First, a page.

Daimonion. A multi-disciplinary perspective on aggressive evil and its interconnection with individual psychology and criminal behavior

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Title: Daimonion. A multi-disciplinary perspective on aggressive evil and its interconnection with individual psychology and criminal behavior
Author: Bontas, Marilena
Contributor: University of Helsinki, Faculty of Social Sciences, Department of Social Research
Thesis level: master's thesis
Abstract: The present paper explores the phenomenon of aggressive evil debated through different, disciplinary perspectives and its understanding by connection to the inner psychology of the person and criminal behavior. The main theoretical sources of the present thesis come from the studies of P. Zimbardo on the good nature versus the evil nature of people, S. Milgram’s work on obedience to authority, H. Arendt’s report on the ‘banality of evil’, T. Bran’s case of a lethal exorcism at Tanacu in Romania and the essay on the social psychology of evil comprised by A. Miller. The idea that initiated an interest to study the criminal nature of ordinary people and the delimitations of aggressive evil between a causal, emotional rupture in the psychology of the person and a contextual explanation was triggered by the beautiful work of Philip Zimbardo, ‘The Lucifer effect’ where he recounts the conditions, processes and results of his Stanford Prison Experiment in 1971. Hannah Arendt’s ‘banality of evil’ is also debated thoroughly in the paper because it contains solid evidence to explaining extreme evil acts, as seen in the conduct of Eichmann, Mengele or Himmler during the Holocaust. The analytical method utilized in order to make the connection between aggressive evil, the psychology of the individual and crime is Content Analysis. This method was used in order to analyze five interviews conducted in Romania that involved participants in different professions: a prison psychologist, a psychiatrist, a legal doctor and two priests. The results confirm partly the hypothesis, however, due to the relativity of the term, certain limitations have been also drawn. This study offers a different view on aggressive evil, trying to focus mostly on the extreme acts, thus, avoiding confusion or biased opinions that a simple take on ‘evil’ would entail. However, there is still room for further improvement, and, as the results shown, the study could be extended and applied to future research on the psychology of evil, a discipline that is, unfortunately non-existent in the academic world.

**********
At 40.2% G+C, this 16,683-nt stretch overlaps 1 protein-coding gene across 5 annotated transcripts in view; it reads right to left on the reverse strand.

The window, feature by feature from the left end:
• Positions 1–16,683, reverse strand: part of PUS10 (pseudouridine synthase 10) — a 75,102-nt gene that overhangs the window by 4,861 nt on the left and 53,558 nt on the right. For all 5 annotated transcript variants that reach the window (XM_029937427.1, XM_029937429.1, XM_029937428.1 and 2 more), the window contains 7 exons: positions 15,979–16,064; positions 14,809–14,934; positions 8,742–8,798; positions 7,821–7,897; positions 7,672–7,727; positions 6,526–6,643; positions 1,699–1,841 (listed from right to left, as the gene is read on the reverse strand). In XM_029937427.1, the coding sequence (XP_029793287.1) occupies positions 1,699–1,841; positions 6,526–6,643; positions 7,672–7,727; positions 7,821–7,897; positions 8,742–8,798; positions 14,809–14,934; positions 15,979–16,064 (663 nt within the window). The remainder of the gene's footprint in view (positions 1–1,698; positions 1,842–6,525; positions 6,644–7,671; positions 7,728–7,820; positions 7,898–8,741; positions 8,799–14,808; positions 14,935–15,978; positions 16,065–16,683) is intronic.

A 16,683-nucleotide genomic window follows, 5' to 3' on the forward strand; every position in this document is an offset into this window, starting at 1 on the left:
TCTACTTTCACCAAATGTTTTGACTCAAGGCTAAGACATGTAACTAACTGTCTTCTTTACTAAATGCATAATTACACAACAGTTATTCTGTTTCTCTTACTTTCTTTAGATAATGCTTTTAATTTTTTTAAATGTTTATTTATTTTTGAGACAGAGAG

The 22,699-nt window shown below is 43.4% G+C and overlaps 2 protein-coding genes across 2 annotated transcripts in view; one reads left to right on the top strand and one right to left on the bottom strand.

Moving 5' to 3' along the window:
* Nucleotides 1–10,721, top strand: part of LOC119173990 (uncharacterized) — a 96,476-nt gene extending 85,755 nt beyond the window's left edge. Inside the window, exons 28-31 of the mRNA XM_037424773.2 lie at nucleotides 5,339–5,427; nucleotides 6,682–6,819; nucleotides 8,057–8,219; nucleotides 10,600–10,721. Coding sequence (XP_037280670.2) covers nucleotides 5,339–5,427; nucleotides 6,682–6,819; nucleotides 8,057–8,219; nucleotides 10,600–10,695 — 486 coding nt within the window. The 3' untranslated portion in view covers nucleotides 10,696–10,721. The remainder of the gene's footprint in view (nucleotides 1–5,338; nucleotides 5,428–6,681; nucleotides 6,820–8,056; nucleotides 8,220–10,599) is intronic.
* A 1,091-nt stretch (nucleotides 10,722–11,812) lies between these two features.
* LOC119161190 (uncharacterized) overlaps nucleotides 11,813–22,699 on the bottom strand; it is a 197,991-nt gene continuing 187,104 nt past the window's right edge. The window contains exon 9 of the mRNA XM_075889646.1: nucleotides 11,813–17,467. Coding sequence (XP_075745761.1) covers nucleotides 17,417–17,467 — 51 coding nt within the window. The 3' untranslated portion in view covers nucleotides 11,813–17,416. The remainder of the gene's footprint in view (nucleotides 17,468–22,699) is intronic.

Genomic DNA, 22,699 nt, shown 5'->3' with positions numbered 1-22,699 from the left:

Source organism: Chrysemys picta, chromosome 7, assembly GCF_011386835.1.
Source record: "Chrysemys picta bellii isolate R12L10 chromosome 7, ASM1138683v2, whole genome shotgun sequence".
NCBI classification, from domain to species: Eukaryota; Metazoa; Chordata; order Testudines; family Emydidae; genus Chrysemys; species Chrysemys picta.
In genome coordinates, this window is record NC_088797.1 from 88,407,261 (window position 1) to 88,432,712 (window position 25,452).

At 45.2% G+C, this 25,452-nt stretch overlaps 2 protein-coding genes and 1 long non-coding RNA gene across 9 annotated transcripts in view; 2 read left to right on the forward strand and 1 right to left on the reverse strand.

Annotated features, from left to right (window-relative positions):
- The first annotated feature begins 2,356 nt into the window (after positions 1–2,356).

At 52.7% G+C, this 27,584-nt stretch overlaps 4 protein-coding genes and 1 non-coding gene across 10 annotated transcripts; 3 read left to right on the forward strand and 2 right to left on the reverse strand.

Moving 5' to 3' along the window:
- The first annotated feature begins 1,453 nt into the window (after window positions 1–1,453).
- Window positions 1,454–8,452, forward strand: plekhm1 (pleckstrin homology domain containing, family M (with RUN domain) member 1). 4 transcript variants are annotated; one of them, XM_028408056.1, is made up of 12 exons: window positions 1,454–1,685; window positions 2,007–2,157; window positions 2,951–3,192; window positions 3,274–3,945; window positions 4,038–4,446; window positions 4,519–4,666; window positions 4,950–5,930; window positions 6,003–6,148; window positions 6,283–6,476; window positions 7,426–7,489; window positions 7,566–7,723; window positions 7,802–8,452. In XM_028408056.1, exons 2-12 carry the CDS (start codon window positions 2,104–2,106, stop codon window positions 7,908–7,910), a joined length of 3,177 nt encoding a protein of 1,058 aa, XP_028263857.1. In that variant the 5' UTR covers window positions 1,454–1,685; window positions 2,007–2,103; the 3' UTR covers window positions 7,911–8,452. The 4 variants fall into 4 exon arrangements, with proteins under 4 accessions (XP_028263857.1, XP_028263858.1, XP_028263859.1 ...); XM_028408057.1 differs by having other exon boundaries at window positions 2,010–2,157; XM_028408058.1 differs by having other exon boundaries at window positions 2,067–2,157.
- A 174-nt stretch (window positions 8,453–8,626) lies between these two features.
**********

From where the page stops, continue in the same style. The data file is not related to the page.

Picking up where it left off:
URI: URN:NBN:fi:hulib-201703272015
Date: 2012
Discipline: Social Psychology

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